Prime Minister Narendra Modi said several women had left an “indelible mark in the history of mankind” through their “exemplary deeds” and paid tribute to the late Kunwar Bai, the mascot of his flagship Clean India mission.In his Twitter posts, the prime minister also urged people to write about women who had inspired them and use the hash tag ‘#SheInspiresMe’.Through their exemplary deeds, several women have left an indelible mark in the history of humankind. They continue to inspire generations. I urge you to write about some women who inspire you. #SheInspiresMe, Modi tweeted on International Women’s Day. Lauding Kunwar Bai, who passed away at the age of 106 earlier this year, the prime minister said she sold her goats, reportedly her only asset, to build two toilets at her home in Chhattisgarh’s Kotabharri village. Her contribution towards Swachh Bharat (Clean India) cannot be forgotten , he said I will always cherish the time when I had the opportunity to seek Kunwar Bai’s blessings during one of my visits to Chhattisgarh. Kunwar Bai lives on in the hearts and minds of all those who are passionate towards fulfilling Bapu’s dream of a clean India. #SheInspiresMe, he added. The prime minister also shared photographs and a video clip of him felicitating Kunwar Bai during a programme in the state two years ago.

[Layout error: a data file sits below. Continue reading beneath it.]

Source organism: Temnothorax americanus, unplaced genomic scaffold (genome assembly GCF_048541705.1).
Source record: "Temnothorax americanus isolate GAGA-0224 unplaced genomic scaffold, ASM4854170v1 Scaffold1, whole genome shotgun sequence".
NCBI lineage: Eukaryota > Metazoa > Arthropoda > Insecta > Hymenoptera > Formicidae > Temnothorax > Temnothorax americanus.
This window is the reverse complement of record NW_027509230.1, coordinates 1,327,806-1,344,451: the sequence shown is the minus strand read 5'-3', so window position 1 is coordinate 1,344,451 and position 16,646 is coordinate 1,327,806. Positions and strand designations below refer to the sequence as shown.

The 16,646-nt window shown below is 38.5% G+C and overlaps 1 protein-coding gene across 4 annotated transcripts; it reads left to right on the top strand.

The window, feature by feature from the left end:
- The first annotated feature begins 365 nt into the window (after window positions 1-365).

VANCOUVER (NEWS 1130) — You might be forgiven if you’ve confused today’s National Bacon Day with International Bacon Day, that took place in August, but the pork industry is hoping you won’t mind the redundancy.Quebec pork producer duBreton even released a survey conducted among bacon-loving Canadians which highlights the irrational obsession some people have for the cured delicacy.They say 98 per cent of those surveyed identify bacon among their favourite foods and eight per cent confess to liking bacon more than their spouse. In Ontario, that number jumps to a greasy 47 per cent.Take those claims with a grain of salt, warns Dalhousie University food researcher Sylvain Charlebois.“Most of the time these campaigns are used to promote a product that may need some attention and bacon is certainly one of them,” he says.Charlebois thinks many people have abandoned bacon because of the health risks associated with high sodium and fat as well as a dire warning from the World Health Organization which says eating processed meats is as dangerous as smoking.Cutting back may be good for our arteries, but there could be some fallout for the economy. Canadian producers grow between 15 to 17 million hogs each year, many of them destined for export says Charlebois.“Whatever happens to bacon means a lot to a very significant economic sector of ours,” he says.The bigger picture though is the impact pork products, especially bacon, has on the environment.It takes a lot of water, food and energy to grow a pig and the smoking process involved with creating your favourite breakfast companion means there’s an extra layer to the impact bacon has on the planet.“For someone who’s looking at making choices around food that could reduce the carbon footprint of the food you eat, bacon probably wouldn’t be a good choice,” says Charlebois.